The law prohibits agents of the administration, public services, and companies or associations carrying out public services from demonstrating their religion through visible signs of religious affiliation, such as an Islamic headscarf, Jewish skullcap, Sikh turban, or Christian cross.  The prohibition applies during working hours even if the agents are not in their place of employment and at any time at the place of employment.

By law, the government may not directly finance religious groups to build new places of worship, except, as noted below, in Alsace-Lorraine and overseas departments and territories.  The government may, however, provide loan guarantees or lease property to groups at advantageous rates.  The law also exempts places of worship from property taxes.  The state owns and is responsible for the upkeep of most places of worship, primarily Catholic, built before 1905.  The government may fund cultural associations with a religious connection.

The Upholding Republican Values law – passed by parliament on July 23, ruled constitutional on August 13 by the Constitutional Court, and signed by President Macron on August 24 – includes measures expanding requirements of neutrality in expression and attire for public servants and private contractors of public services, methods to combat online hate speech, stricter restrictions on homeschooling, increased control of public associations, transparency of religious associations, and enhanced measures against polygamy, forced marriages, and “virginity certificates.”  The law requires audits of associations, including those that are religious in nature, that receive foreign funding of more than 153,000 euros ($173,500) per year.  The law imposes additional reporting requirements on local religious-based organizations.  It modifies a law on policing of religions to include punishing the incitement to discrimination, hatred, or violence with up to five years in prison.  The law also increases the punishment for holding political meetings in places of worship and prohibits the organization of campaigning operations for political elections in places of worship.  In addition, a judge may forbid anyone convicted of provoking terrorism, discrimination, hate, or violence from entering places of worship.  The government may temporarily close places of worship if it finds any activities that incite hatred or violence.  The new law expanded the requirements for neutrality, impartiality, and principles of secularism, which previously applied only to government employees, to apply to private contractors for public services.  The law also implements a commemorative “secularism day,” to be recognized annually on December 9.  In addition, it requires municipalities and departments to inform local prefects three months before concluding a long-term lease with, or providing loans to, places of worship.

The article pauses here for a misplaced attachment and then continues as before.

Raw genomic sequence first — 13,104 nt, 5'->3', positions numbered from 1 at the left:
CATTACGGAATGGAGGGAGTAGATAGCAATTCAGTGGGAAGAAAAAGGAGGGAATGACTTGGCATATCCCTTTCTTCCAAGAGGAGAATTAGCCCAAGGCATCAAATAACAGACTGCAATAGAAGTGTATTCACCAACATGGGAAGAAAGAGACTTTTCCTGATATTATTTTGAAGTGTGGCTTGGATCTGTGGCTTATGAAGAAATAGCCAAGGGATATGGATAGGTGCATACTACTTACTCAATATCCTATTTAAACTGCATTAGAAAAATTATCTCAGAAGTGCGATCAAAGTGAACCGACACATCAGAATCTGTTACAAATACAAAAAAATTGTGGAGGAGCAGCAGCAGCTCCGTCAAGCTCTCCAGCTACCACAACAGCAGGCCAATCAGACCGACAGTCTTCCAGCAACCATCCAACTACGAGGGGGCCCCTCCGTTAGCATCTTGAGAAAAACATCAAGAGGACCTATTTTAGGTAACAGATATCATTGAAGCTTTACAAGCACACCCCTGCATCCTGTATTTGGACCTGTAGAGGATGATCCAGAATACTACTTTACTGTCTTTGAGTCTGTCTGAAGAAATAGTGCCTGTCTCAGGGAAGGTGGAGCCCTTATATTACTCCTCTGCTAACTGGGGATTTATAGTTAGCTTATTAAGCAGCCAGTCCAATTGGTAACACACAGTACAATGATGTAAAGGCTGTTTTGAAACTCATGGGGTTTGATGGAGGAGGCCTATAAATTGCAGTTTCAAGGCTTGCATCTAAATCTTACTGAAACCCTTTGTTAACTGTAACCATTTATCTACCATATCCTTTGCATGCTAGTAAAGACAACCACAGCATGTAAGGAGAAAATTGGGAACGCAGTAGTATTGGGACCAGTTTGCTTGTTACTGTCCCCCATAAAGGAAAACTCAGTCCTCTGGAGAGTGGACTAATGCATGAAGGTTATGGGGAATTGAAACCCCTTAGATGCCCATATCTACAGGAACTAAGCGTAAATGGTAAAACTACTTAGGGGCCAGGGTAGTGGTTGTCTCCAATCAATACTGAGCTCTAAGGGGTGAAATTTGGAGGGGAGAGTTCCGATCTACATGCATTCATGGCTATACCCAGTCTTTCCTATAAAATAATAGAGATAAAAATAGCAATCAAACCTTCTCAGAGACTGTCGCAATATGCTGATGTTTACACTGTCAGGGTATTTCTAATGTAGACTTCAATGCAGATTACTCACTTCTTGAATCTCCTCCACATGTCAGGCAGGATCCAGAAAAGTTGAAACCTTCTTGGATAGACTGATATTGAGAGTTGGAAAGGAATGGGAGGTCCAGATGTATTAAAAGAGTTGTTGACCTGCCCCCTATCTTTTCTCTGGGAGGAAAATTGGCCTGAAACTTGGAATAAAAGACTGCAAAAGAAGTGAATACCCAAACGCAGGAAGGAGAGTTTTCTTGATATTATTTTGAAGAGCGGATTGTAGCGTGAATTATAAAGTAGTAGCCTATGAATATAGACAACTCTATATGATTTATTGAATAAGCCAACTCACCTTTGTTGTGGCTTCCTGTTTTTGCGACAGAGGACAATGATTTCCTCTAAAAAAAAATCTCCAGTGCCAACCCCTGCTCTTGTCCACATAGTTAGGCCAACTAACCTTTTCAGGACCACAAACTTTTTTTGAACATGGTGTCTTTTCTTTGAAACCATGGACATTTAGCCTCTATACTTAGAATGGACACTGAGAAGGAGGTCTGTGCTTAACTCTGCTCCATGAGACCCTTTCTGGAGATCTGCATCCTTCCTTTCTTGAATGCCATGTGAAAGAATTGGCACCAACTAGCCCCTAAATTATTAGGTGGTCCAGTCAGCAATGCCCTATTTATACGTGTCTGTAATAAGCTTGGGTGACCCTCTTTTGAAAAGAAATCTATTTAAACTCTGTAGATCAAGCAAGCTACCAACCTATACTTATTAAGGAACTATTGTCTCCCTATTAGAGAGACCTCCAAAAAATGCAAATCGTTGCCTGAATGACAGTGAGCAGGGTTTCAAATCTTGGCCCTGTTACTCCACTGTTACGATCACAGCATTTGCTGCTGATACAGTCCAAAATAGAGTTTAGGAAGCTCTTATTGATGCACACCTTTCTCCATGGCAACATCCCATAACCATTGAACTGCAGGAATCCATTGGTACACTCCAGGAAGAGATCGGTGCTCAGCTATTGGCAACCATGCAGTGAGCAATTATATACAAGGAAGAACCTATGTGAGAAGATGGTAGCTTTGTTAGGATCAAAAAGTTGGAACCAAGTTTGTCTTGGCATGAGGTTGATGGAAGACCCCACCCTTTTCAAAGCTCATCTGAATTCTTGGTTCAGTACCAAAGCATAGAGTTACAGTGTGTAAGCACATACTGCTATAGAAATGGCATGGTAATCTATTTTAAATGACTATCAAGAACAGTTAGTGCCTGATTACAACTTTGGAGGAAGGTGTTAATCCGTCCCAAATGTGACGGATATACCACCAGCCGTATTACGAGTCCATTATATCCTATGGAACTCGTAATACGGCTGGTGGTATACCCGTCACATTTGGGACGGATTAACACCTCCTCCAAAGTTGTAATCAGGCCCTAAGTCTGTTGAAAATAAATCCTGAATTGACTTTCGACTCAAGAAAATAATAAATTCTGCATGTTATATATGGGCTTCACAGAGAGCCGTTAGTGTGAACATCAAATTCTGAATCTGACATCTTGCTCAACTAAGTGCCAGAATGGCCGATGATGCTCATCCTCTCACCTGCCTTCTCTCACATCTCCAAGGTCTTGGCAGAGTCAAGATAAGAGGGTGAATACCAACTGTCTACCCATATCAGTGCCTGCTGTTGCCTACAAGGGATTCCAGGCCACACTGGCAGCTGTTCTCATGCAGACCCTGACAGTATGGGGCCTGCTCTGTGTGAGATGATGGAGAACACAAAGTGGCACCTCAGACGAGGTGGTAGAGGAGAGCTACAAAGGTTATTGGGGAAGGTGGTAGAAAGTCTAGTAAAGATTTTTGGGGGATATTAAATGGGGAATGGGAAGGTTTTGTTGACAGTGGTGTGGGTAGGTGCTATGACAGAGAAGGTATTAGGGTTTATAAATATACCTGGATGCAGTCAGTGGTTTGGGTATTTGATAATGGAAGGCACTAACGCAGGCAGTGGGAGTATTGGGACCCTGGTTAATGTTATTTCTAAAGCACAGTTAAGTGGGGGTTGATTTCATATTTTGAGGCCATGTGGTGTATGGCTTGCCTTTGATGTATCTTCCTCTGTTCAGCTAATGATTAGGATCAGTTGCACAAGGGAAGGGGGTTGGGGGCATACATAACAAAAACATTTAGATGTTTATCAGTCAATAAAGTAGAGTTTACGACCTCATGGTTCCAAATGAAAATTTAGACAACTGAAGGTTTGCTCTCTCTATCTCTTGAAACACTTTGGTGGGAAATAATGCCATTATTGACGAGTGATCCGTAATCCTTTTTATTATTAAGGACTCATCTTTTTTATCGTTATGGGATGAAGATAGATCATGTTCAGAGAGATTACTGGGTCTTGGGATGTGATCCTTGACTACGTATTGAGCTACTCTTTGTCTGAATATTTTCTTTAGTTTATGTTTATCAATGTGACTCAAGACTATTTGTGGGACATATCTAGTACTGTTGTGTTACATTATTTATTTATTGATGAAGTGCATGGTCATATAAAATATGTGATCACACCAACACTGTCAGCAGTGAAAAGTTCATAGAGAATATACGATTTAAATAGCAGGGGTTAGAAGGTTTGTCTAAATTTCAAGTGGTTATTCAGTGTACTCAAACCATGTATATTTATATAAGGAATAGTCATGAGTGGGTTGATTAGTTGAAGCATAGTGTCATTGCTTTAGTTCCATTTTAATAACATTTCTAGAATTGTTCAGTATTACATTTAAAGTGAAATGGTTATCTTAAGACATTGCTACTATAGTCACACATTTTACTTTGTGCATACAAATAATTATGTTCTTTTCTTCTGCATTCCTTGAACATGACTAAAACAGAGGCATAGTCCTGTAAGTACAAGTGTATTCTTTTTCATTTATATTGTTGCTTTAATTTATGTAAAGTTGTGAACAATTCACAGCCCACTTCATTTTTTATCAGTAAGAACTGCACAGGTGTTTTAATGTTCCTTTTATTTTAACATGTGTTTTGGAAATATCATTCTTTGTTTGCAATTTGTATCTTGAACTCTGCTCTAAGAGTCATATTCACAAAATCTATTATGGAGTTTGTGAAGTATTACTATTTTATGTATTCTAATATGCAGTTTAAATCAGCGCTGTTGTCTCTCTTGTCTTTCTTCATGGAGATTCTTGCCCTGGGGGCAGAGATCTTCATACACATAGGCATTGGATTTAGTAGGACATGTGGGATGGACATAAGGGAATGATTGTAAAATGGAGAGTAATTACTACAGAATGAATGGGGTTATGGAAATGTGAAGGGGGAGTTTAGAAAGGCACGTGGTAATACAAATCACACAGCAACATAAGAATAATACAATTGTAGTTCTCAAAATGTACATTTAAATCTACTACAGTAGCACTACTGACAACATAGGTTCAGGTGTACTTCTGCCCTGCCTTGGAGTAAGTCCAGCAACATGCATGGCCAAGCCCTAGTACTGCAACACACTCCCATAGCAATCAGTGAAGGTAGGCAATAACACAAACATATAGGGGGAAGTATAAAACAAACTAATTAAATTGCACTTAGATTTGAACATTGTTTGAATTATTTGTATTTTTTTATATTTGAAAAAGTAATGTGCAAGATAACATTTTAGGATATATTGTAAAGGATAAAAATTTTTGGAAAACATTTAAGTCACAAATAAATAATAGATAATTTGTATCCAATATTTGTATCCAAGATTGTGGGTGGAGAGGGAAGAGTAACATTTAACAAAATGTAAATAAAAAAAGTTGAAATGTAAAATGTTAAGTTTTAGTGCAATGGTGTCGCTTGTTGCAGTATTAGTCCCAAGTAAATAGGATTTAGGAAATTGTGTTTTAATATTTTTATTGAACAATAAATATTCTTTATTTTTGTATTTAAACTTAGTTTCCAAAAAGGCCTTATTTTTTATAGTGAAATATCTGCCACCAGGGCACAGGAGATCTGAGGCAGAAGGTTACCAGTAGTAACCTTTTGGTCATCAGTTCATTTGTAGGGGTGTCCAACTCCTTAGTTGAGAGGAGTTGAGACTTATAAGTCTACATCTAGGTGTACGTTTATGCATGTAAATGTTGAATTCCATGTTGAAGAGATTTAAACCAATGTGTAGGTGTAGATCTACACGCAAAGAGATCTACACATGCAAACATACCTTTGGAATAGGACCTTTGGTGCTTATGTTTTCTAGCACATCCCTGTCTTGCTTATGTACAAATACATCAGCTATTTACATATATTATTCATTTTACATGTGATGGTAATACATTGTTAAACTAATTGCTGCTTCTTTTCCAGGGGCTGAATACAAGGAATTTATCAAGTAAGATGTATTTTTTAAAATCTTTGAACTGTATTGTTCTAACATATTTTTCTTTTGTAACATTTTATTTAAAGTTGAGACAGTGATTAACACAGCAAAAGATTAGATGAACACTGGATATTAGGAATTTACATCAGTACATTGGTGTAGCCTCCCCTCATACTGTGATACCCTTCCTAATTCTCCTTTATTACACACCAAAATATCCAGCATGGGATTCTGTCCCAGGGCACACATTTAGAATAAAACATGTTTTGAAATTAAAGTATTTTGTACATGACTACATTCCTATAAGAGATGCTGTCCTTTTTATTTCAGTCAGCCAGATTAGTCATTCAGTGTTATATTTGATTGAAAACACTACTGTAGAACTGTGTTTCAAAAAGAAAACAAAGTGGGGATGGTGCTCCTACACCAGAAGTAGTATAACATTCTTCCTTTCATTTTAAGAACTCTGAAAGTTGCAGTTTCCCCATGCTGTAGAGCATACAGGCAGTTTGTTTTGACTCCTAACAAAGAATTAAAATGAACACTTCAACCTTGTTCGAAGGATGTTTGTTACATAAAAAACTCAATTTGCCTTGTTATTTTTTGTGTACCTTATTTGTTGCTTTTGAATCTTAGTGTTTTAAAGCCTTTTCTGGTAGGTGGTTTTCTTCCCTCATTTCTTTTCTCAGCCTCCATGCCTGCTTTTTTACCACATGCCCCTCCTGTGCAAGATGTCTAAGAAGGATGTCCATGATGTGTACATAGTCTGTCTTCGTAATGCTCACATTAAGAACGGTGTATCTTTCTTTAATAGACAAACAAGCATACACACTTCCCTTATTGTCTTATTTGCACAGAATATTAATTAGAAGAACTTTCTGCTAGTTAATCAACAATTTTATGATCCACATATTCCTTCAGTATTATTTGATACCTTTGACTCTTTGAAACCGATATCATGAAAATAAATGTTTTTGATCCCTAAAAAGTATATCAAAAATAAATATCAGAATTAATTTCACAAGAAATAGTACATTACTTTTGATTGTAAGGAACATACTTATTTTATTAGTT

The Upholding Republican Values law includes provisions to combat hate speech, including the criminalization of disseminating personal information which could endanger the life of others.  Violators may be punished with up to five years in prison and a fine of 75,000 euros ($85,000) if the victim is a public official, a journalist, or a minor.  An expedited procedure allows authorities to remove content on mirror sites.